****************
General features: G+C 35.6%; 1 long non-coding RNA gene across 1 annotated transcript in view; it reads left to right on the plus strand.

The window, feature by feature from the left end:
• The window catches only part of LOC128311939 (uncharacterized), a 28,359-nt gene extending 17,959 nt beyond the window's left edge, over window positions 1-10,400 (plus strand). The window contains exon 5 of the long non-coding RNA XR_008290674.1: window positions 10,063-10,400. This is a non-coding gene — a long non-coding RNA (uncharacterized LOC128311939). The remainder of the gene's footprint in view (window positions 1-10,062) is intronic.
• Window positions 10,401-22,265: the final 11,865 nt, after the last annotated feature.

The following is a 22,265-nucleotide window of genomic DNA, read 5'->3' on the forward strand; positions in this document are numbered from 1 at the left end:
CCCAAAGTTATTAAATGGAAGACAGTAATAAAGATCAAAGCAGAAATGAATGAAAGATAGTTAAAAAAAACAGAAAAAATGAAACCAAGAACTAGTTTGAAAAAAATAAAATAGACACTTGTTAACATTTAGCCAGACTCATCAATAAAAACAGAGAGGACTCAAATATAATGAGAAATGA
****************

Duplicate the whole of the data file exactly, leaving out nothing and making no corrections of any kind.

General features: G+C 35.6%; 1 long non-coding RNA gene across 1 annotated transcript in view; it reads left to right on the plus strand.

The window, feature by feature from the left end:
• The window catches only part of LOC128311939 (uncharacterized), a 28,359-nt gene extending 17,959 nt beyond the window's left edge, over window positions 1-10,400 (plus strand). The window contains exon 5 of the long non-coding RNA XR_008290674.1: window positions 10,063-10,400. This is a non-coding gene — a long non-coding RNA (uncharacterized LOC128311939). The remainder of the gene's footprint in view (window positions 1-10,062) is intronic.
• Window positions 10,401-22,265: the final 11,865 nt, after the last annotated feature.

The following is a 22,265-nucleotide window of genomic DNA, read 5'->3' on the forward strand; positions in this document are numbered from 1 at the left end:
CCCAAAGTTATTAAATGGAAGACAGTAATAAAGATCAAAGCAGAAATGAATGAAAGATAGTTAAAAAAAACAGAAAAAATGAAACCAAGAACTAGTTTGAAAAAAATAAAATAGACACTTGTTAACATTTAGCCAGACTCATCAATAAAAACAGAGAGGACTCAAATATAATGAGAAATGA